How Harry Potter’s Invisibility Cloak Is Scientifically Impossible

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By Althea Serad | More Articles
March 15, 2016  01:32 PM

Time and again, technology has proven that the stuff we see in science fiction doesn’t have to remain within books and movies. However, there are some things that technology cannot duplicate.

Last week, (though I refuse to believe it) we saw science explaining why Star Wars’ lightsabers can’t work in the real world. Now, science is taking a stab at Harry Potter’s invisibility cloak. Apparently, perfect invisibility cloaks are scientifically impossible.

According to Phys.org, physicists Jad Halimeh and Robert Thompson from the Ludwig Maximilian University of Munich and the University of Otago, New Zealand, respectively, have written a paper disproving the possibility of Harry Potter’s invisibility cloak.

In the research, Halimeh and Thompson explains that the best invisibility cloak replica can only hide an object from some viewers. However, some people will still be able to detect light distortions that would eventually reveal that object. To put things in science fiction perspective, the best real-life invisibility cloak will only have abilities of translucent creatures from the movie Predator.

Halimeh explains:

In principle, what this paper shows is that invisibility cloaking is not possible for all observers. Real invisibility cloaks will have to stay in the realm of fiction. Your cloak, if it is to be pragmatically broadband, will pretty much look like that of Predator, giving away what it hides via distortions when you move relative to it.

The research paper further explains that special relativity is the reason for an imperfect invisibility cloak. This is because the straight path over a space is always shorter than the path that curves around that space. Light needs to travel longer around a cloaked object as compared to if the cloaked object weren’t present. The time delay then results to visible distortions, therefore instruments will be able to detect them even if the naked eye cannot.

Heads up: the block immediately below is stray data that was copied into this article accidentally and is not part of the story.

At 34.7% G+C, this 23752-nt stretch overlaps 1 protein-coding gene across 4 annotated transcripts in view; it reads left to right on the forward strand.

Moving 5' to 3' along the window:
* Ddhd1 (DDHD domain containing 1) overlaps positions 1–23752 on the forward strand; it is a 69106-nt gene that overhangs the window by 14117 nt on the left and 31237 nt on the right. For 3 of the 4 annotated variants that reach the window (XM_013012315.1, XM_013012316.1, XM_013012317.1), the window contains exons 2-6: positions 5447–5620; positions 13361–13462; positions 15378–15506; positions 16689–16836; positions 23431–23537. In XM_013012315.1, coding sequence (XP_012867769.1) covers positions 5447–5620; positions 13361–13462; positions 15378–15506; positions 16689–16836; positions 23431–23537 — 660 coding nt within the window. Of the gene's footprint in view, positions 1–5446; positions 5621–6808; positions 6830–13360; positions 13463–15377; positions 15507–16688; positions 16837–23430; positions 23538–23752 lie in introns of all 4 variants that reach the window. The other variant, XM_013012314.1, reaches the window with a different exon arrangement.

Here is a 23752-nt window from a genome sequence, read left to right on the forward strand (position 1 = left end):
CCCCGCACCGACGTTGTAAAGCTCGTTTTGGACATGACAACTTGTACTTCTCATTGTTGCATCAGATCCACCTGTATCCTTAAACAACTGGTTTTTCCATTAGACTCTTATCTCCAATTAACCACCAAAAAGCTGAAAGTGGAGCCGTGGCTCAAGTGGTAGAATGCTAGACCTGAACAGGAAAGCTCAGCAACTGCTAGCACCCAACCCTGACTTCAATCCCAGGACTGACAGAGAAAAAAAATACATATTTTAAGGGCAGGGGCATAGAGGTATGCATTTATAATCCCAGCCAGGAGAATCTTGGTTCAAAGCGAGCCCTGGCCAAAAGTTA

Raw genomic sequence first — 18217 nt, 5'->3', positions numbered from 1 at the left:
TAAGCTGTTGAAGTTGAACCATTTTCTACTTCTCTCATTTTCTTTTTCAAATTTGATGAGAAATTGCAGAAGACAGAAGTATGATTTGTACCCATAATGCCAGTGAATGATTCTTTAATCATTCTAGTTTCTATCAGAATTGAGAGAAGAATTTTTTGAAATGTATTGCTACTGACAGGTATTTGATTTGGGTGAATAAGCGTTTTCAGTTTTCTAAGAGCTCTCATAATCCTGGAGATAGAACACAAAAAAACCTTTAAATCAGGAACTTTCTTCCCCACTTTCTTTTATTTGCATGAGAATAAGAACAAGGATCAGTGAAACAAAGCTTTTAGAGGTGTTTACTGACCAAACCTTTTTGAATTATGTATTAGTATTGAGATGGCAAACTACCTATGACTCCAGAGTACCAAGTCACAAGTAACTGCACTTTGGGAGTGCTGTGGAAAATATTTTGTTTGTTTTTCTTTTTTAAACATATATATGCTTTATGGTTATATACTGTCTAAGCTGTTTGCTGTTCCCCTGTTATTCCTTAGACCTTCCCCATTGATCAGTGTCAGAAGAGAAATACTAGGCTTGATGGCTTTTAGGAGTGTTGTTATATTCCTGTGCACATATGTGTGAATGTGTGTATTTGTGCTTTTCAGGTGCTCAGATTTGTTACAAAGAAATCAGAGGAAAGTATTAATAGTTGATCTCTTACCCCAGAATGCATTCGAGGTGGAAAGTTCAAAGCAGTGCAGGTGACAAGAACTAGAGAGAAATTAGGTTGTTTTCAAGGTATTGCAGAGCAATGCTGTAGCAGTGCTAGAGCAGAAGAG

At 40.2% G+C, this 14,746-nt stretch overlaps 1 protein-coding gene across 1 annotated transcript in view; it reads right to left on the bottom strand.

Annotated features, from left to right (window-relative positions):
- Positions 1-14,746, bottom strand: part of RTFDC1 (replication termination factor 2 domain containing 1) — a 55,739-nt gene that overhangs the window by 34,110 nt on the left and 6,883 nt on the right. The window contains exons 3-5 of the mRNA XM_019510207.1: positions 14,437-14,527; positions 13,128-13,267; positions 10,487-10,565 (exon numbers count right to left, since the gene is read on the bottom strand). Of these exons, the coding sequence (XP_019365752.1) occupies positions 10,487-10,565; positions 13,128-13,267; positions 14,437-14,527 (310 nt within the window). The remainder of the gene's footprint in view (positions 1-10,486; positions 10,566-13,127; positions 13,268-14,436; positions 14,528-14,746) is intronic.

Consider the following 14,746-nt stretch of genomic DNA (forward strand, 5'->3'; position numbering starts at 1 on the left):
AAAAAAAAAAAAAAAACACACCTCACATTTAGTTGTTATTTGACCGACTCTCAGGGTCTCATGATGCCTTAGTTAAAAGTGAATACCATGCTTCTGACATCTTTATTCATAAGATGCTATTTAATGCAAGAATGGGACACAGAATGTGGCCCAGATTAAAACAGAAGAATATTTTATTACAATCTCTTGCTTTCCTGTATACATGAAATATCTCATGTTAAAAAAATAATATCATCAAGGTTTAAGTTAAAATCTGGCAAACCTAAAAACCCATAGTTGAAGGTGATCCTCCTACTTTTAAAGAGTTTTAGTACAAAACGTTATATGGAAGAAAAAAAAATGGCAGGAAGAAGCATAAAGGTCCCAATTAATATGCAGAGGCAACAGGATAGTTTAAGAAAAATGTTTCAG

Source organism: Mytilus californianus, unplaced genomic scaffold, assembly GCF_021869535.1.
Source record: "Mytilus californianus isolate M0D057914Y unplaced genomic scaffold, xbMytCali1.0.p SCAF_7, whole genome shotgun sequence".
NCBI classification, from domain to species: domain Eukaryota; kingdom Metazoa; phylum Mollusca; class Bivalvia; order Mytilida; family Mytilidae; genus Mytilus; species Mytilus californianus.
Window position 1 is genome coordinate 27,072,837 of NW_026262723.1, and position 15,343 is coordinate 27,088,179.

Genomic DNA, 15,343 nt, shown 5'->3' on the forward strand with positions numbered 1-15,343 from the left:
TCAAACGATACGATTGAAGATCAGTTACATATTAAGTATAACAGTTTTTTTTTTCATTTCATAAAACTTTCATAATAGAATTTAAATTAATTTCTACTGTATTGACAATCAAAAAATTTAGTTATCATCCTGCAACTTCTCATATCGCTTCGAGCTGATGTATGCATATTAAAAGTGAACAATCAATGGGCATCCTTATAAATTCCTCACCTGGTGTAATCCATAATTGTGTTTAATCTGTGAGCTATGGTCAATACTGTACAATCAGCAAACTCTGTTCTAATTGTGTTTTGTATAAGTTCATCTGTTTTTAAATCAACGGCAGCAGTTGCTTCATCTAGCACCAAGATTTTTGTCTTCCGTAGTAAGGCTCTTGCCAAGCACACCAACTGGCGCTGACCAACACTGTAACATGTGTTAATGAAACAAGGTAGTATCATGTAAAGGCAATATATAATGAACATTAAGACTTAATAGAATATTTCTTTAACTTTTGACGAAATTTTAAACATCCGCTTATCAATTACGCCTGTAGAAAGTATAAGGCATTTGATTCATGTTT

Another problem is the so-called Fresnel-Fizeau drag, which posits that if light travels through a moving medium, it will be moved by that medium as well. If a person under an “invisibility cloak” moves, light moves, therefore creating distortions.

The problem of real-life invisibility cloaks have been known by scientists before, but it’s Halimeh and Thompson’s research that calculated the problem as unsolvable.

Okay, so the bad news is invisibility cloaks can’t conceal moving objects, but the good news is that it’s still possible for the distortions to be reduced if the wearer is not in relative motion compared to its viewer.

Thompson also provides a slight glimmer of hope for some “would-be wizards”:

Although our results may be disappointing for would-be wizards, understanding the limitations of cloaking devices is actually important in real life. New technologies are beginning to emerge from cloaking research, and we're looking for effects that could either compromise the functionality of these technologies, or which could be exploited for some new practical purpose in the future.

I guess this means lightsabers aren’t totally improbable as well.

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Althea Serad
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